The Martian is what I'd call a "Geek's Delight". All the main characters are geeks -- super-smart and tops in their various fields of expertise. But tThe Martian is what I'd call a "Geek's Delight". All the main characters are geeks -- super-smart and tops in their various fields of expertise. But these geeks aren't ordinary geeks. They're also well-rounded, witty, social, and pretty happy with just about everything. They're the heroes. They're the ones who bring the world together in peace and love. And, y'know what? I didn't mind. Someone's gotta do it, so why not geeks and nerds? In that sense, the book is uplifting, describing what mankind could be capable of if we were all just a bit more geeky and joined together for the love of science. The author describes this fantasy world with such simple and plausible language one might wonder why we're not already interacting with one another this way. But, the truth is, this is a fantasy world in a science fiction novel. Credulity was stretched many times but never to the breaking point. Science and math are presented in a way that often verged on getting lost in the weeds but managed to snap back every time so that people without a Master's Degree in Mathematics or other higher science could hang on for the ride.
Now, I do consider myself a bit of a geek. I like sci-fi, playing video games is my entertainment of choice, and I was a pretty smart student back in my school days. Aaaand I'm married to a mechanical engineer. I enjoyed reading a book that relied on smarts rather than angst to tell its story. The antagonist in this story is not man, but Mars, and I found that refreshing. Haven't had a good "man vs. nature" story in awhile? This book will hit the spot.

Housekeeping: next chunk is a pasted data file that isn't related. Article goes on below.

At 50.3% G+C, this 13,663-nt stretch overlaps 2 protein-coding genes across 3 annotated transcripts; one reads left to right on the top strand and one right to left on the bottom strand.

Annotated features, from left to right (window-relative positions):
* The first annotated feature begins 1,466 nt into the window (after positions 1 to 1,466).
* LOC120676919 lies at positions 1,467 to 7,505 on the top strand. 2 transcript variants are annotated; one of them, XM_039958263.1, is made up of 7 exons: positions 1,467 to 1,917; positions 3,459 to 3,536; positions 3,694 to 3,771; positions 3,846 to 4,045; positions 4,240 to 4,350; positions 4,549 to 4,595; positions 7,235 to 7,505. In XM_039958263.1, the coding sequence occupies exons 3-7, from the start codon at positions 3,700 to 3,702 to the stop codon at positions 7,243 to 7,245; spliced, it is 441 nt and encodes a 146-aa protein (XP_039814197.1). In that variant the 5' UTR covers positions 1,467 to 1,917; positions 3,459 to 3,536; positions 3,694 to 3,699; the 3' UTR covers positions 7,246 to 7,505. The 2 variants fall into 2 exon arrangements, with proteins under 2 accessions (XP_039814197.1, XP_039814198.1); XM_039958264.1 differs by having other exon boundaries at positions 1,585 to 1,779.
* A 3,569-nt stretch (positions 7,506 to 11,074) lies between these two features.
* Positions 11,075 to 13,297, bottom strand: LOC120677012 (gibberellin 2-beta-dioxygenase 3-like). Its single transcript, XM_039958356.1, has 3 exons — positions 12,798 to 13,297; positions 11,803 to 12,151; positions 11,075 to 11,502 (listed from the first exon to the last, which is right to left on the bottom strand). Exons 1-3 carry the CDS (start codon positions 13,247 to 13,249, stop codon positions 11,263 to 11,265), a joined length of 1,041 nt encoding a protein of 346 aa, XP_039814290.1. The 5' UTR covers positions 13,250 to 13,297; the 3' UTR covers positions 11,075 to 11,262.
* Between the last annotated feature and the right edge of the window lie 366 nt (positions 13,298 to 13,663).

Regrettably, there was much about this book I did not enjoy. For one, the use of obscenity as "humor" wore thin rather quickly and soon became a needless distraction. I won't give my usual anti-foul language rant here. Suffice to say, the obscenity, profanity, and vulgarity bordered so closely on gratuitous usage I really can't recommend the book to many of my friends. It was especially gratuitous in the character, Annie, where her foul mouth is played for laughs but, sadly, is never actually funny. Her final utterance, which is especially foul and incongruous given the situation, is something no self-respecting, intelligent woman would ever say. Seemed like the author (a male) was guessing at what he thought a foul-mouthed woman might say and he got it wrong, really wrong. When bad writing like that happens, I suddenly find myself thrown out of the story and staring at the page asking, "Why?"
The only other criticism I have is that the characters were all pretty much the same (though some cussed far more than others). Everyone seemed happy, well-adjusted, content, and generally full of goodwill toward men. I enjoyed the optimism and appreciated the lack of cynicism but it did make for a rather unrealistic atmosphere. Still, this is science fantasy! So, it's okay. Nothing wrong with a "feel good" novel, hm? A shame about the filthy language, though. It will ensure The Martian stays inaccessible to a large number of readers who might otherwise enjoy reading it.
I liked On The Beach. I did not find it depressing at all, nor did I find the actions of the people in the story inexplicable. Yes, this is an "end ofI liked On The Beach. I did not find it depressing at all, nor did I find the actions of the people in the story inexplicable. Yes, this is an "end of the world" tale but, like another reviewer, I found it to be a story which discusses the strength of the human spirit in the face of impossible odds. The writing is very plain yet skillfully conveys a message of peace and hope. The writing might even be called subtle. I think what readers take away from this book will have a lot to do with what they bring to it. Some will appreciate the dignity and strength with which the main characters meet their ends. Others will be disappointed that this isn't more like a "zombie apocalypse".